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Relativistic particle problem.

  1. Jun 25, 2003 #1
    An unstable particle at rest breaks up into two fragments of unequal mass. The rest mass of the lighter particle is 2.5 x 10-28 kg, and that of the heavier fragment is 1.67 x 10-27 kg. If the lighter fragment has a speed of 0.983c after the breakup, what is the speed of the heavier fragment?


    What is the idea here? Where does the energy come from, from an external source, or from the mass in the particles? (note: lower case m corresponds to the mass of the light particle and upper case M corresponds to the mass of the heavy particle)

    v1: speed of the lighter particle
    v2: speed of the heavier particle

    We know that the total relativistic energy is:

    E = KE + moc2

    KE = 1/2mv12, m is the relativistic mass

    So if relativistic energy of the light particle is conserved we get this equation.

    mc2 = 1/2mv2 + moc2

    We can also conserve the relativistic mass of both particles:

    (m + M)c2 = 1/2mv12 + 1/2Mv22 + (mo + Mo)c2

    Is this the correct way to setup the problem?

    I tried solving for v2 without any luck. So I hope there is an easier way--the correct way.

    Thanks
     
    Last edited: Jun 25, 2003
  2. jcsd
  3. Jun 25, 2003 #2

    Tom Mattson

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    The idea is to apply conservation of energy and momentum to a relativistic problem.

    It comes from the mass of the inital body. When you are done solving the problem, you can verify that the combined masses of the fragments is less than the mass of the whole. Rest mass energy was converted to kinetic energy.

    That's a bad choice, in my opinion. I would use capital M for the mass of the body before disintegration, and mL, mH for the masses of the light and heavy fragments, respectively. Descriptive variable names can help you track which quantity is which throughout the problem.

    OK

    No, that's nonrelativistic KE. Look up relativistic KE in your book. It is:

    KE=(γ-1)mc2

    and if you add that to the rest mass energy to get the total energy of a free particle, you get:

    E=mc2+KE=mc2+(γ-1)mc2
    E=γmc2

    This should all be in your book.

    No, even if you were right about KE you wouldn't get that. The energy of the light particle by itself is not conserved.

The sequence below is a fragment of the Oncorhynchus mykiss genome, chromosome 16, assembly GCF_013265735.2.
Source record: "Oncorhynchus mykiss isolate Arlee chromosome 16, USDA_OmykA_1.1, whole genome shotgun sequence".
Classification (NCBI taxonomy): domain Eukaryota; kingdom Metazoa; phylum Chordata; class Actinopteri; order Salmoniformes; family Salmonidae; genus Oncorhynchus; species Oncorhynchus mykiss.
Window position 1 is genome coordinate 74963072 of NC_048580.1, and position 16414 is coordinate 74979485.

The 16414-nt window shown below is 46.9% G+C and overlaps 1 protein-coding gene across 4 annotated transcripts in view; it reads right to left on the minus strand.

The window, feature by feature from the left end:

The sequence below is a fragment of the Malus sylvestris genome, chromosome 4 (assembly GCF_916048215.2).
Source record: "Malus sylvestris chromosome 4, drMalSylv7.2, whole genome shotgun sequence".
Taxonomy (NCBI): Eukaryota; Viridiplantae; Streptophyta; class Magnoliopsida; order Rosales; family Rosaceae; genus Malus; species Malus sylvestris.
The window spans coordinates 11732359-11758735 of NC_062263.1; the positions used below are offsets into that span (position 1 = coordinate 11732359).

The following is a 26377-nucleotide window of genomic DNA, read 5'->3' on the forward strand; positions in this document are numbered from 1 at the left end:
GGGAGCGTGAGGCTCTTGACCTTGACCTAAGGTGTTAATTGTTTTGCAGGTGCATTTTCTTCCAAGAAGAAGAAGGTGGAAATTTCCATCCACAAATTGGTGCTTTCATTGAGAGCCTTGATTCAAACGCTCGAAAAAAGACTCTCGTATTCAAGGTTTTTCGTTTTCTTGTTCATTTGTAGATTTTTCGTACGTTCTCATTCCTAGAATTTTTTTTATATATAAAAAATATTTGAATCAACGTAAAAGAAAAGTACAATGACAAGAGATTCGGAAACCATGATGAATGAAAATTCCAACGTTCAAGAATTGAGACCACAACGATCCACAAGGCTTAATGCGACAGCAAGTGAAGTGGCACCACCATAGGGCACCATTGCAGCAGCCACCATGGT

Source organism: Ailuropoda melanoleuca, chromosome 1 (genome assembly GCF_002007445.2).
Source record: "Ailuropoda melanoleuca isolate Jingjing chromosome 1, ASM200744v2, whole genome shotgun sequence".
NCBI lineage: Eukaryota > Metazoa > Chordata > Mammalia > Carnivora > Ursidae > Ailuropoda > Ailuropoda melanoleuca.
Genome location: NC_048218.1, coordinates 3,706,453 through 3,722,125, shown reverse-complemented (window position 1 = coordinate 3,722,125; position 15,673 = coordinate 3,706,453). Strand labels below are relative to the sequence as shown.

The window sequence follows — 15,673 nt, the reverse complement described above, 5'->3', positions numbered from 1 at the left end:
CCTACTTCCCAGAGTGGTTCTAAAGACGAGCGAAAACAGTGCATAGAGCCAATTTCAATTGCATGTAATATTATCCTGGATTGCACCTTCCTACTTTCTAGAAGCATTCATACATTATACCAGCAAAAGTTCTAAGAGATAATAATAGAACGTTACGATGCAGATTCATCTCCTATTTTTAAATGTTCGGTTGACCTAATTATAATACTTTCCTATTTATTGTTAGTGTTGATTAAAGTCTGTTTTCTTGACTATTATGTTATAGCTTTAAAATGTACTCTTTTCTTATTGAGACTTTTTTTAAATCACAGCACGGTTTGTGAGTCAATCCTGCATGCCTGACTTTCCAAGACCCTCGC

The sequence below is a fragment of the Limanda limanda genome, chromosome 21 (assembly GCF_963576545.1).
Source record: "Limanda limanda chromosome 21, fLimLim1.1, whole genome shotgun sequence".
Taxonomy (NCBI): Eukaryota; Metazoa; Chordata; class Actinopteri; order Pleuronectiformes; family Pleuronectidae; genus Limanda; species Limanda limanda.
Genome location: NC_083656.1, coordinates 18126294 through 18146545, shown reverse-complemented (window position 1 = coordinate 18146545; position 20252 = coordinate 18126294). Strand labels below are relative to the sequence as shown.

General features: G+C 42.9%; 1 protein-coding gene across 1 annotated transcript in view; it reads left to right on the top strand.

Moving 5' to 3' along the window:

No, on the left you have the total mass equal to (m+M), which is not true.

    I am going to use the notation I suggested.

    The total energy prior to disintegration is:

    Ei=Mc2

    The total energy after disintegration is:

    Ef=γLmLc2+γHmHc2

    Let Ei=Ef, and you have the equation for conservation of energy. Since you have two unknowns (M and vH), you need another equation. Luckily, conservation of momentum saves the day.

    Total momentum before disintegration:

    pi=0

    Total momentum after disintegration:

    pf=γLmLvL+γHmHvH

    Let pi=pf, and you have the equation for conservation of momentum.

    edit: fixed variable subscripts
     
    Last edited: Jun 25, 2003
  4. Jun 26, 2003 #3
    I got vH = .3265*c

    However the correct answer should be .285*c

    I founs these equations:

    From: pL = pH I got:

    VH = (YL/YH)*(mLo/mHo)*VL

    From Ei = Ef:

    I found:

    YH = (mLo + mHo - YL*mLo)/mHo

    I then substited YH in VH = (YL/YH)*(mLo/mHo)*VL and calculated my answer.

    What went wrong?

    Thanks.
     
  5. Jun 27, 2003 #4

    Tom Mattson

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    How did you eliminate the mass M of the initial particle?
     
  6. Jun 27, 2003 #5
    Uhhhhh... By making it go to zero.

    Nevertheless you can solve it strickly with ph=pl.
     
  7. Jun 27, 2003 #6

    Tom Mattson

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    Yes, that's true--I didn't notice that at first.

    So you got it then?
     
  8. Jun 27, 2003 #7
    Yeah, I fiquered it out right before I turned it in. It was a Newton's Third Law problem with a Special Relativity twist.
     
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